I almost cried when I watched this vid. I did get teary eyed.
                  http://www.criticalpast.com/video/65..._blast-furnace
                  Man, what a waste. Is that a Stude emblem on that radiator shell?
                  I have the original 16mm of this clip plus several still photos. It was shot at the Studebaker Proving Ground. This was taken before Studebaker began using the full steel top (1936).
                  Richard Quinn
                  Editor emeritus: Antique Studebaker Review

                  Comment


                  • #10
                    Cool, Dick; thanks.

                    Several screenings of Wild Flowers will be scheduled in The Studebaker National Museum theater during the 2012 International Meet; right? Or, at 12 minutes, even a continuous loop. BP
                    We've got to quit saying, "How stupid can you be?" Too many people are taking it as a challenge.

                    Ayn Rand:
                    "You can avoid reality, but you cannot avoid the consequences of avoiding reality."

                    G. K. Chesterton: This triangle of truisms, of father, mother, and child, cannot be destroyed; it can only destroy those civilizations which disregard it.

                    Comment


                    • #11
                      Originally posted by Studebaker Wheel View Post
                      I have the original 16mm of this clip plus several still photos. It was shot at the Studebaker Proving Ground. This was taken before Studebaker began using the full steel top (1936).
                      Dick: Are you, Jerry Forrester, and Bob Andrews on the same page? It appears Jerry and Bob are referencing the four-car load of "junkers" being dismantled and crushed at the Ford plant, whereas your response suggests the large car being rolled down the hill at The Studebaker Proving Ground. BP

                      We've got to quit saying, "How stupid can you be?" Too many people are taking it as a challenge.

                      Ayn Rand:
                      "You can avoid reality, but you cannot avoid the consequences of avoiding reality."

                      G. K. Chesterton: This triangle of truisms, of father, mother, and child, cannot be destroyed; it can only destroy those civilizations which disregard it.

                      Comment


                      • #12
                        Originally posted by BobPalma View Post
                        Cool, Dick; thanks.

                        Several screenings of Wild Flowers will be scheduled in The Studebaker National Museum theater during the 2012 International Meet; right? Or, at 12 minutes, even a continuous loop. BP
                        I showed the video in the ASC hospitality room at the meet in Springfield last June. Will have it in South Bend.
                        Richard Quinn
                        Editor emeritus: Antique Studebaker Review

                        Comment


                        • #13
                          Originally posted by BobPalma View Post
                          Dick: Are you, Jerry Forrester, and Bob Andrews on the same page? It appears Jerry and Bob are referencing the four-car load of "junkers" being dismantled and crushed at the Ford plant, whereas your response suggests the large car being rolled down the hill at The Studebaker Proving Ground. BP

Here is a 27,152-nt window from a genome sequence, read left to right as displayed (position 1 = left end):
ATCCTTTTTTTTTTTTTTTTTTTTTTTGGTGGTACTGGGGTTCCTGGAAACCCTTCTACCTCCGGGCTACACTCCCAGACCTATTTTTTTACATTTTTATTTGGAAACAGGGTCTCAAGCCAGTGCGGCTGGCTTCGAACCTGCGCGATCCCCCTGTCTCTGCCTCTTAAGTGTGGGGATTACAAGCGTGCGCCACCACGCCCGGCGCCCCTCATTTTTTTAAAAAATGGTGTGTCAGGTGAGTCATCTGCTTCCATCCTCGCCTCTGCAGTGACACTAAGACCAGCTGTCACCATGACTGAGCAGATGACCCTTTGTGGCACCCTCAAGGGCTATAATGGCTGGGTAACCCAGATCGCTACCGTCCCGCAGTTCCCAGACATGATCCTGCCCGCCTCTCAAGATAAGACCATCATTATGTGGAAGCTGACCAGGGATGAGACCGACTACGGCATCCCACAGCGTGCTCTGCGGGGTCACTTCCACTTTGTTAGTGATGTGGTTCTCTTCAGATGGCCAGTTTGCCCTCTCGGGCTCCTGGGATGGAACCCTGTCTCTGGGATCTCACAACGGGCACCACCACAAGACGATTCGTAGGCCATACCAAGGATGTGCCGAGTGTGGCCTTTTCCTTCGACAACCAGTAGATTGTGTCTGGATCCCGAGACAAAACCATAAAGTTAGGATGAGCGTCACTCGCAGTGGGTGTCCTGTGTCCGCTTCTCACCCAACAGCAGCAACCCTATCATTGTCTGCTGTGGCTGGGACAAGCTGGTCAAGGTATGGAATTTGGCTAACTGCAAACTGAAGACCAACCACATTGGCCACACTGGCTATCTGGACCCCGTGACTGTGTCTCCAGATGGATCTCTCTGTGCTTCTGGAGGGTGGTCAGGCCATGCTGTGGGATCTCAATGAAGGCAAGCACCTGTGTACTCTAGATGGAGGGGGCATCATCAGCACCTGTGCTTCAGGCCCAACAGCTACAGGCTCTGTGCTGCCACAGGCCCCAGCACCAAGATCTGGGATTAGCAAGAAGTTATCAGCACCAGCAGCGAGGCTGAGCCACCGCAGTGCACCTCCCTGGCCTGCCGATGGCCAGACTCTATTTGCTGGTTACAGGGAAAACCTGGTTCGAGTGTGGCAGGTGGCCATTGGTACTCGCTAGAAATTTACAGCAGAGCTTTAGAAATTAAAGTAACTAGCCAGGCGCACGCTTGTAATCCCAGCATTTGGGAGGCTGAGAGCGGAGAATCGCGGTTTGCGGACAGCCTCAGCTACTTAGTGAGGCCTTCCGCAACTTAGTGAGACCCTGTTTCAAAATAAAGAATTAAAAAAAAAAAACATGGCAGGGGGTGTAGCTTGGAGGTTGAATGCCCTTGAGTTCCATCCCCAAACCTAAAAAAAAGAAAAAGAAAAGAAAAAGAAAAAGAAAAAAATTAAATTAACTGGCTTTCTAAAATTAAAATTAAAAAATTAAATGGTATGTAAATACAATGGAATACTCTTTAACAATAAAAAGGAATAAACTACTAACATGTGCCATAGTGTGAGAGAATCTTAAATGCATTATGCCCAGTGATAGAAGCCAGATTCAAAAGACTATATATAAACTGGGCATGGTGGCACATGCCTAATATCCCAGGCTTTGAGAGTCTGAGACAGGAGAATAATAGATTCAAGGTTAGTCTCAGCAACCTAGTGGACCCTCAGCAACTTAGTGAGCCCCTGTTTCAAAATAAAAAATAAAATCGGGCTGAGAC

Thanks Bob. They were on the same page, I wasn't. Yes one of those cars prominently shown in the dismantling video was an early '20s Studebaker Big Six.
                          Richard Quinn
                          Editor emeritus: Antique Studebaker Review

                          Comment


                          • #14
                            Interesting, the video that includes rolling the car down the hill, uprighting it, and then starting it and driving it away under its own power without having to do any repairs following the multi-roll tumble.

                            http://www.criticalpast.com/video/65...otor-car-skids

                            Of course, that couldn't happen today because the electric fuel pump safety would have been tripped during the rollover, disabling the fuel pump's electric circuit and rendering the car "inop" until reset.

                            Do you suppose the guys at the top of the hill, the fellas that set it tumbling down, could imagine the day would come when one of them would have to yell to one of the guys at the bottom, "Hey, Walter; don't forget to open the trunk and reset the fuel pump safety switch before you guys try to start it!" <GGG> BP
                            We've got to quit saying, "How stupid can you be?" Too many people are taking it as a challenge.

                            Ayn Rand:
                            "You can avoid reality, but you cannot avoid the consequences of avoiding reality."

                            G. K. Chesterton: This triangle of truisms, of father, mother, and child, cannot be destroyed; it can only destroy those civilizations which disregard it.

                            Comment


                            • #15
                              Is that the same Walter to whom Ethelbert ("Casey, Crime Photographer") always yelled, "Hey, Walter, bring up some more lemons"?

                              John